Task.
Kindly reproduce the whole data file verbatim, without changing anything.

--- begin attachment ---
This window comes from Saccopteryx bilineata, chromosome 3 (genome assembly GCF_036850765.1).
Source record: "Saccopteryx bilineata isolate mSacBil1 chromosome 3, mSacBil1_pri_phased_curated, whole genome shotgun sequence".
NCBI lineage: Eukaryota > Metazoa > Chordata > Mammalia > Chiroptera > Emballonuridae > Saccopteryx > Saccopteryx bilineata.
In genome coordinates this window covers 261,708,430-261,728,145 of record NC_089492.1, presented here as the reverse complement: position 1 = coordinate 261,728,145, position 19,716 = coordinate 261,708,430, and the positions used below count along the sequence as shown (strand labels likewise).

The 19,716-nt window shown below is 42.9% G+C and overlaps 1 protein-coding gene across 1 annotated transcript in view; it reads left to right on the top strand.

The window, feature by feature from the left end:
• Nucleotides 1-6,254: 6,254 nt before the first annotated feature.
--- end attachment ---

This window comes from Saccopteryx bilineata, chromosome 3 (genome assembly GCF_036850765.1).
Source record: "Saccopteryx bilineata isolate mSacBil1 chromosome 3, mSacBil1_pri_phased_curated, whole genome shotgun sequence".
NCBI lineage: Eukaryota > Metazoa > Chordata > Mammalia > Chiroptera > Emballonuridae > Saccopteryx > Saccopteryx bilineata.
In genome coordinates this window covers 261,708,430-261,728,145 of record NC_089492.1, presented here as the reverse complement: position 1 = coordinate 261,728,145, position 19,716 = coordinate 261,708,430, and the positions used below count along the sequence as shown (strand labels likewise).

The 19,716-nt window shown below is 42.9% G+C and overlaps 1 protein-coding gene across 1 annotated transcript in view; it reads left to right on the top strand.

The window, feature by feature from the left end:
• Nucleotides 1-6,254: 6,254 nt before the first annotated feature.